“Vacation”

nats

We do ordinary things
in extraordinary places
so that we can come home
and do extraordinary things
in ordinary places.

08/22/16 – Emma Dumitra.
Photo credit: Nat Nahirney.

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“Five Months Later”

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Five months later, and you’re still dead
As if it were still funny, still fresh, still new
Five months later, and the demons have spread
As if I let my guard down, as if it were still true

Five months later, and the well-wishing has stopped
Already, as if your death is passé
Five months later, and the world has gone on
But we’re trapped in the hold of that day

Five months – and the careless things people say
Only multiply: “you’re so lucky, to have a home,
A place to stay” – when home has died
And we saw it ripped from her body with our own eyes

09/29/16 – Emma Dumitra.

“The Cardboard Box”

Cardboard-box-007
I could contain
my entire world
therein.

It’s been
a constant companion
from childhood when

this time machine
propelled
our every game.

And I recall
each move
we made,

each move we
made in life that took
us far and wide

across continents,
from castles
to little grey townhouses,

from gated homes
to a sprawling llama farm.
This I recall…

that my first crib –
a cardboard box – that
all my life

a fascination I have had
with these four sides
of the story –

or five. It is
as much a home
as I have ever had.

Written January 2014, Emma Dumitra.
Image from http://www.theguardian.com.

“Ode to the Longest”

Colours fade from the walls
till I’m a refugee in my own world.
Never gonna be the same;
never gonna be the same.

My fingerprints invisible now
till all I have is nothing at all.
Won’t be coming back again;
won’t be coming back.

Just like that
four years fall off the walls
and end in cardboard boxes,
and end in garbage bags.

This is the ode
to the longest place I ever called home.
This is the ode
to one of many tents
of a wanderer’s wandering soul.
The ode to the past
and the future
and change.

The ode to the constant
that never does fade.
The ode to my sorrows,
the blank walls and boxes,
the ode to the trash full of memories.

This is the ode to my fear
of never finding home.
This is the ode to my hope:
that home, one day, will come.

This is the ode to my memories
and those that are yet to be.
This is the ode to the part of life,
the part of me,
that can’t be held in boxes,
that can’t be held in chains,
that can’t be stopped from hoping
even if my heart breaks again.

This is the ode to tomorrow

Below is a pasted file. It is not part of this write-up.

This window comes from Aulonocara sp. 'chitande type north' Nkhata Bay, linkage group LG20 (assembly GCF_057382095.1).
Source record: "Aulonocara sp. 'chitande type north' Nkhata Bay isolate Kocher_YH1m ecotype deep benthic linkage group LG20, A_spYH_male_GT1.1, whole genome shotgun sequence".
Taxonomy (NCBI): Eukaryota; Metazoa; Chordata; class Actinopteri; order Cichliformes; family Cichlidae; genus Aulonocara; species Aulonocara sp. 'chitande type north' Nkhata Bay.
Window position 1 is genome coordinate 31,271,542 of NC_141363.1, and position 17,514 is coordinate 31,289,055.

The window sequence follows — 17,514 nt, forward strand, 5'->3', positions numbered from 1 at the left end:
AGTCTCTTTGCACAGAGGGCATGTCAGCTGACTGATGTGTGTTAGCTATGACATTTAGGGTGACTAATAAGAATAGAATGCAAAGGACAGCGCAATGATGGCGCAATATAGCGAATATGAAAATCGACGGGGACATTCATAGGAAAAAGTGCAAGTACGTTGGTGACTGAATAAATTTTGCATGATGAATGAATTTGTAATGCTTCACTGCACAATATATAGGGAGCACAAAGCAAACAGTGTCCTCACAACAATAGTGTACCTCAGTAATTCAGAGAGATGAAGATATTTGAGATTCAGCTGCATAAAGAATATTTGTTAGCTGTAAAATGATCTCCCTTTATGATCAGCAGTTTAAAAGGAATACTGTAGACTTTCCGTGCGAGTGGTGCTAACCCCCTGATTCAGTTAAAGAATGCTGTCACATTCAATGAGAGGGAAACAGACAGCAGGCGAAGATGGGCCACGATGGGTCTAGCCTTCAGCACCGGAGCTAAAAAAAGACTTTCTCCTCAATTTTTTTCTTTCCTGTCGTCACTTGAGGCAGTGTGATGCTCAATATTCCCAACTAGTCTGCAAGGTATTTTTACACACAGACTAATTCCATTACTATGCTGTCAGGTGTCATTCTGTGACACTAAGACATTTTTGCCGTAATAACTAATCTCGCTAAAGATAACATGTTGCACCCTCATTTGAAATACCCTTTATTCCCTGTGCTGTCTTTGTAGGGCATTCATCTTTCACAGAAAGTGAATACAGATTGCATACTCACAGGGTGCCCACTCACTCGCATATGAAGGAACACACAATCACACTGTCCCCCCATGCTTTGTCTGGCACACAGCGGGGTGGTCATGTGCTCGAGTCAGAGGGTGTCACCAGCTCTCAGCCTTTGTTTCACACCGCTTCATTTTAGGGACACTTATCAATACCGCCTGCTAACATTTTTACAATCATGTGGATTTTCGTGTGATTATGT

which rests inside Your hands.
The ode to the longest place on earth
I ever called home.
And the ode to the home I have yet to find
that I have never known.

Written January 2012, Emma Dumitra.

“By Faith”

(from bible-daily.org)

How to write a poem, one might ask?

“By faith, by faith,”
so trills the lark.

And how to find ways to express the heart?

“By faith, by faith,”
so trills the lark.

“The spider spins her web
by faith to catch a fly.
The lion prowls his home
by faith to feed, not die.”

By faith, by faith – is faith the driving gale?
Do creatures choose to trust or must they bow?
And what of those whom God has blessed with care
to choose between the high road and the low?

“Ah, choice, dear choice,”
the lark whispers to me.

“Dear choice is often friend, yet enemy.
For ’tis the blessèd curse upon mankind;
the wise can guide
and the birds can fly,
yet the gift of choice is not theirs,
nor mine.

The sun’s path is set
and the moon knows its dance.
Every creature feeds on instinct,
but not so mankind.
For the human needs dreams
and choices
and paths to find.
By faith you can seek yours,
or else stay behind.”

By faith, by faith!
What if I lose my way?

“How can you be lost
if you don’t know where you’re going
in the first place?”

By faith, by faith!
What if it is too hard?

“No burden can break you
if your faith rests in God.”

By faith, by faith!
Can you show me the way?

“Can the spider chase the fly?
Can the lion tempt his prey?
No, the spider is patient
and the lion, he waits.

And the bird sings a song
it learned at heaven’s gates.
But the bird is not God
and the wise are not His angels.”

Then the lark’s voice falls to whisper:
“Yet, the people God made His children,
and there’s the mystery.
By faith – that’s all it takes –
you can be a part of future’s history.”

By faith?

The last lone question rises,
trying to defy
all these out-of-control
and headless guises
that every bird does sing
and everything reflects.

And the lark replies:
“By faith!”

Written July 2011, Emma Dumitra.